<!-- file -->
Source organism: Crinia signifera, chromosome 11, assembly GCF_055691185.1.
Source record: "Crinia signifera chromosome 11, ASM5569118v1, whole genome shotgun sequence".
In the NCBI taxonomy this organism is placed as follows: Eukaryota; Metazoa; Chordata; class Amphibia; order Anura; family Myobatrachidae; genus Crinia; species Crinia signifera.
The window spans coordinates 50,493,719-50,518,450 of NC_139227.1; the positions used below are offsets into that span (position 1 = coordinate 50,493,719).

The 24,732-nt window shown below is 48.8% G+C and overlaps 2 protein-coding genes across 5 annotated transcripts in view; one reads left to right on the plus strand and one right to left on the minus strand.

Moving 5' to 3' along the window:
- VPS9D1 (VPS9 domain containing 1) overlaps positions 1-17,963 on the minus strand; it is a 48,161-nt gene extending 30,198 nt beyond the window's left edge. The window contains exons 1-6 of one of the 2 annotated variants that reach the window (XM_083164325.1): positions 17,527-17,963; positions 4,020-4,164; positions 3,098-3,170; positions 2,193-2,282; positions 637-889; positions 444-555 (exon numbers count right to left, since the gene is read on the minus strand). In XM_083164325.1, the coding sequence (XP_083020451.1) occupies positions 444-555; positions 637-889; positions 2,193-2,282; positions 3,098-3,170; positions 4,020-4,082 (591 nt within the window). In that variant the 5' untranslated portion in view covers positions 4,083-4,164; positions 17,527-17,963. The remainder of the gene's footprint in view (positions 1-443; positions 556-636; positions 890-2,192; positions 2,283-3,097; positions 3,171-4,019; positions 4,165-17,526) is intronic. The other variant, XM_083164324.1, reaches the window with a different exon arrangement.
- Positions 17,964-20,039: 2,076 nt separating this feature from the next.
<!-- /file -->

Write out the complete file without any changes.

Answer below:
Source organism: Crinia signifera, chromosome 11, assembly GCF_055691185.1.
Source record: "Crinia signifera chromosome 11, ASM5569118v1, whole genome shotgun sequence".
In the NCBI taxonomy this organism is placed as follows: Eukaryota; Metazoa; Chordata; class Amphibia; order Anura; family Myobatrachidae; genus Crinia; species Crinia signifera.
The window spans coordinates 50,493,719-50,518,450 of NC_139227.1; the positions used below are offsets into that span (position 1 = coordinate 50,493,719).

The 24,732-nt window shown below is 48.8% G+C and overlaps 2 protein-coding genes across 5 annotated transcripts in view; one reads left to right on the plus strand and one right to left on the minus strand.

Moving 5' to 3' along the window:
- VPS9D1 (VPS9 domain containing 1) overlaps positions 1-17,963 on the minus strand; it is a 48,161-nt gene extending 30,198 nt beyond the window's left edge. The window contains exons 1-6 of one of the 2 annotated variants that reach the window (XM_083164325.1): positions 17,527-17,963; positions 4,020-4,164; positions 3,098-3,170; positions 2,193-2,282; positions 637-889; positions 444-555 (exon numbers count right to left, since the gene is read on the minus strand). In XM_083164325.1, the coding sequence (XP_083020451.1) occupies positions 444-555; positions 637-889; positions 2,193-2,282; positions 3,098-3,170; positions 4,020-4,082 (591 nt within the window). In that variant the 5' untranslated portion in view covers positions 4,083-4,164; positions 17,527-17,963. The remainder of the gene's footprint in view (positions 1-443; positions 556-636; positions 890-2,192; positions 2,283-3,097; positions 3,171-4,019; positions 4,165-17,526) is intronic. The other variant, XM_083164324.1, reaches the window with a different exon arrangement.
- Positions 17,964-20,039: 2,076 nt separating this feature from the next.